Unprecedented: Consumer laws enforced against a bank in Panama

AODECO image, on the facade of their headquarters in Plaza Córdoba in Panama City. The agency was created by a 2007 law but notwithstanding the broad scope of its charter the application of this country’s consumer protection and anti-monopoly laws has been sparing due to mostly political considerations.

For the first time here, a bank has been fined
for violating consumer protection laws

by Eric Jackson

At first glance, considering the history, it’s a big deal.

When you consider comparative legal systems, an administration about to change and that the decision came from a lower court, may it’s an outlier blip on the business scene.

The Eighth Circuit Civil Court, in a case brought in 2022 by the Consumer Protection and Defense of Competition Authority (ACODECO) has held that Panama’s consumer protection laws apply to banks.

The case arises from several credit card contract clauses imposed by one of Panama’s smaller banking industry players, St. Georges Bank. The most common of these throughout the local financial industry purport to allow the bank to change the contract with the credit card holder at any time, and to shut down an account without prior warning, without giving a reason and with no legal recourse for any damages incurred.

Also struck down were the bank’s claimed rights to record conversations with customers and to share customers’ financial data with third parties.

The court ruled that credit card terms are adhesion contracts and in this case included terms that violate the nation’s laws.

The de facto and generally unadmitted rule had been that banks are not subject to consumer protection laws, nor to broader public policies like those against monopolistic practices.

One who has been profiled and discriminated against by a bank here, or the SUNTRACS construction workers’ union that got its bank account frozen by one bank and found itself blacklisted by all banks in Panama might take heart.

Except that Panama’s has a Civil Code rather than a Common Law legal system, which means that rulings in prior cases are not binding parts of the law for similar issues that arise later, nor the building blocks of legal reasoning that the courts are likely to consider compelling. If legislators, or to a lesser extent regulatory agencies, see a trend and incorporate it into policies or laws that they write, history can still gather some force in Panamanian law.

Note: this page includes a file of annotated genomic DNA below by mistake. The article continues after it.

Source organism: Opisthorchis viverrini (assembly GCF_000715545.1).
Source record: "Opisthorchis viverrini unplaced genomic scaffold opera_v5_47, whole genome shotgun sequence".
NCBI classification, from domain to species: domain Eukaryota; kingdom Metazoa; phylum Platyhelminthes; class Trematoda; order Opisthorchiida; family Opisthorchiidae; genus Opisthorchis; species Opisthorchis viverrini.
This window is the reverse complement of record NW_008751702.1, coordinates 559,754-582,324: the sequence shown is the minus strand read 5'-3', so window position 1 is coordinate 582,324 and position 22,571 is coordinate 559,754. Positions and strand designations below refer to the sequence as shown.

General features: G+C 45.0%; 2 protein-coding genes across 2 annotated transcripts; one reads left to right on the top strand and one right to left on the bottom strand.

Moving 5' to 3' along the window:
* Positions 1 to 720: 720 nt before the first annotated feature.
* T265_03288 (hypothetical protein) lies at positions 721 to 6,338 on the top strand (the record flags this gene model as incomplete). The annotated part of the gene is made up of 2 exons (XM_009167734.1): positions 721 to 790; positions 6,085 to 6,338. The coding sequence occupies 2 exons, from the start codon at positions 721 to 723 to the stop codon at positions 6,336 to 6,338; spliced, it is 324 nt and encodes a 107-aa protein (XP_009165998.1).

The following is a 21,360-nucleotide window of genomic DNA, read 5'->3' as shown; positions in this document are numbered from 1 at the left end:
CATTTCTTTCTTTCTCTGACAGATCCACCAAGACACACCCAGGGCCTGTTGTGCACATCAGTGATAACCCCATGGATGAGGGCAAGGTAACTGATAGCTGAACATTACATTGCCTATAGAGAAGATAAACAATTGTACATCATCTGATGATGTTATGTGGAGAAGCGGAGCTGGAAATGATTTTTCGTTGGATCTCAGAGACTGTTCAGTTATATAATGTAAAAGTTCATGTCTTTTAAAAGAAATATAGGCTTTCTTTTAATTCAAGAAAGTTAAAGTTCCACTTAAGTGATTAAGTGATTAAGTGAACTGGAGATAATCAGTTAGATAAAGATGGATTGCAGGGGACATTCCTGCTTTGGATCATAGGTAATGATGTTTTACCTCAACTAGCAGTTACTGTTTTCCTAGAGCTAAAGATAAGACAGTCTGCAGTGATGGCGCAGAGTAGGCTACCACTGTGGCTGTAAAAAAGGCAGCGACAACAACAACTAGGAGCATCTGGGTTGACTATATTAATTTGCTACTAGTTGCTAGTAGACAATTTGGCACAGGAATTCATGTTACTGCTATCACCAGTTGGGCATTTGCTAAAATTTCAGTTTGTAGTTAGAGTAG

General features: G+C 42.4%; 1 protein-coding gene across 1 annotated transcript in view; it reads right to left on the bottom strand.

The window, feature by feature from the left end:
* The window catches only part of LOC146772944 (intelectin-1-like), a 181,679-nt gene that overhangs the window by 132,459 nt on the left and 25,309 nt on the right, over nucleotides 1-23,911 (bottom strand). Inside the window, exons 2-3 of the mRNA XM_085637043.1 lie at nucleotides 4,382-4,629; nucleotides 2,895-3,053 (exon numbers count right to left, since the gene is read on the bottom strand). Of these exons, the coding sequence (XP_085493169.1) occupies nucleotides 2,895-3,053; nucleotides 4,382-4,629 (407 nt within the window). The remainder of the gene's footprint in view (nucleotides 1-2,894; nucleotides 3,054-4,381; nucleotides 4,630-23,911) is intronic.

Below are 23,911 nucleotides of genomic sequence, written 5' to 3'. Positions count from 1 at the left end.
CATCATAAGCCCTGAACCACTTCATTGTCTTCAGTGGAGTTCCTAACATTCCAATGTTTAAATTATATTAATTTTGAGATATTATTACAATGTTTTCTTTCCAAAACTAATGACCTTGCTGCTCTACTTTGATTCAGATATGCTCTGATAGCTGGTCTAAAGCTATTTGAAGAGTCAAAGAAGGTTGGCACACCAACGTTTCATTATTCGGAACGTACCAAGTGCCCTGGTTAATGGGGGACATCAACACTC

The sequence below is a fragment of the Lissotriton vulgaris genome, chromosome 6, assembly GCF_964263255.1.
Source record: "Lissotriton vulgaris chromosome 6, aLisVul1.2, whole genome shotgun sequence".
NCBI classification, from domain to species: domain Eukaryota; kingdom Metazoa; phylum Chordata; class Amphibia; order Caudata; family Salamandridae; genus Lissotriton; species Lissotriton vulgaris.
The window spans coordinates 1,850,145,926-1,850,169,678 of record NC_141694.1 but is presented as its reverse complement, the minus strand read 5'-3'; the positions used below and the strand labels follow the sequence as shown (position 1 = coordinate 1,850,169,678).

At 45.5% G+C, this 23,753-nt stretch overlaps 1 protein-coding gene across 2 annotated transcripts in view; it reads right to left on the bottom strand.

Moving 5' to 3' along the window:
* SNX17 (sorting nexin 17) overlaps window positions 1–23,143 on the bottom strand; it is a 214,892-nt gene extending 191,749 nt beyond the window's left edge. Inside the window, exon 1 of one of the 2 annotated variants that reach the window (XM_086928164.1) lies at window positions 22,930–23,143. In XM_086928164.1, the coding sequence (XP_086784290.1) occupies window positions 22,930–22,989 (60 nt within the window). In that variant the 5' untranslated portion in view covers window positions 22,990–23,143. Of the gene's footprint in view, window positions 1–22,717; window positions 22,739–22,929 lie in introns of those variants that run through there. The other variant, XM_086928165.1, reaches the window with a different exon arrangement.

Another complication of comparing consumer protection laws between legal systems is the evolution of the Common Law, wherein in England there was a dual legal system, with the law courts and the equity courts run by the church. Someone who has been or is about to be wronged without remedy at law might appeal to the church’s chancery courts, which could fashion equitable remedies. Things like injunctions and extraordinart writs are tools of equity. First in England and later in the United States, court systems and bodies of law tended to be merged, such that a court will have legal and equitable powers and a set of rules about when such sometimes at-odds principles are to be applied.

The consumer protection laws in a Common Law jurisdiction and a by contrast in a place with a Civil Code system may be substantively the same, but the two places’ histories and customs might lead to different outcomes in identical cases.

In any case, the trial court voided several credit card contract clauses and fined St. George’s Bank $10,000- ACODECO administrator Jorge Quintero Quirós was pretty jubilant about it:

We are not against banks or the financial products they offer, such as credit cards. We consider them to be necessary products, but banks must comply with consumer protection regulations.

It might just be an ephemeral case, as administrations and their policies are about to change. But consider, following the convictions of his sons for money laundering in a US federal district court in Brooklyn, who at their sentencing pleaded that their dad pressured them to do it, at least one bank here shut down the accounts of former president Ricardo Martinelli Berrocal.

Banks – and business sectors – that are all-powerful and answerable to nobody but themselves? Perhaps that would be a Mulino administration norm. But maybe not.


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